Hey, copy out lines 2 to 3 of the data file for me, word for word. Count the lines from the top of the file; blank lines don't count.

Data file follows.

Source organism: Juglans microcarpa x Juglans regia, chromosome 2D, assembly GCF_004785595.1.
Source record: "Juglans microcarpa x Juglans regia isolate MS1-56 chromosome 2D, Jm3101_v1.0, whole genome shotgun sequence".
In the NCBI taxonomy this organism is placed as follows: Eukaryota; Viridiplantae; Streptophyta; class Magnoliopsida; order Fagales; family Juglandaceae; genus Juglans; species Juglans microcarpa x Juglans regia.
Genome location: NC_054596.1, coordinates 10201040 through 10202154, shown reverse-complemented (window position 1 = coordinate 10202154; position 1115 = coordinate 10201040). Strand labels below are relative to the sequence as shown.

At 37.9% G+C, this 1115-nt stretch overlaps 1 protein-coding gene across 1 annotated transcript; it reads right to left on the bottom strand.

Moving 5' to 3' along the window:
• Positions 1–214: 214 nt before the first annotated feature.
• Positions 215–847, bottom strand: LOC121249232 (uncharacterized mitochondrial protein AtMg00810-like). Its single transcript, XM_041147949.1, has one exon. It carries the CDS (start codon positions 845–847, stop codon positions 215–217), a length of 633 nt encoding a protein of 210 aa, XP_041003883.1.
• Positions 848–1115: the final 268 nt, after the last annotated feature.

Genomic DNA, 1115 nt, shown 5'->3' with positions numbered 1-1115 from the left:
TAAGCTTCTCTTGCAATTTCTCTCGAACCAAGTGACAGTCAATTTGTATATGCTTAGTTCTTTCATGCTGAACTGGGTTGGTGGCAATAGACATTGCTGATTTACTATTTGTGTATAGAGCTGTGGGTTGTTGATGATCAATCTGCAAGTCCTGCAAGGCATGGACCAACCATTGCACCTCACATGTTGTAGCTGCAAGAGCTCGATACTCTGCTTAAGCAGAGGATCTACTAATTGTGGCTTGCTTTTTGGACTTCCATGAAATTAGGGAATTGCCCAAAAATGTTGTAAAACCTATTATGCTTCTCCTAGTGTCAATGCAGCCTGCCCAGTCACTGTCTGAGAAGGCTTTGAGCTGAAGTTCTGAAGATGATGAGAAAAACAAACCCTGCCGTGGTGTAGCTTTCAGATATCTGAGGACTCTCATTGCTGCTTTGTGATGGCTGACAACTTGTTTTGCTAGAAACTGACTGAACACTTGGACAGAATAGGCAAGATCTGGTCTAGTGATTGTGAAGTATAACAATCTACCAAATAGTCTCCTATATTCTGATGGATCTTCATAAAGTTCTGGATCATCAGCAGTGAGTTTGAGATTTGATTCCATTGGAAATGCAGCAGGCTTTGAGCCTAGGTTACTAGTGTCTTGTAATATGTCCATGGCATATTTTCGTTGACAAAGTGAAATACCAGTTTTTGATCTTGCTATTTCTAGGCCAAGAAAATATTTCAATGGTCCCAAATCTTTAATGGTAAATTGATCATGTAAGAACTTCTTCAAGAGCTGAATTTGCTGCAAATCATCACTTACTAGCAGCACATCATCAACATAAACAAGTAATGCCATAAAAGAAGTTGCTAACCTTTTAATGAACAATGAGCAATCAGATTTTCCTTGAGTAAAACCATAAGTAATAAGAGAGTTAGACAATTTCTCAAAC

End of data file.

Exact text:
Source record: "Juglans microcarpa x Juglans regia isolate MS1-56 chromosome 2D, Jm3101_v1.0, whole genome shotgun sequence".
In the NCBI taxonomy this organism is placed as follows: Eukaryota; Viridiplantae; Streptophyta; class Magnoliopsida; order Fagales; family Juglandaceae; genus Juglans; species Juglans microcarpa x Juglans regia.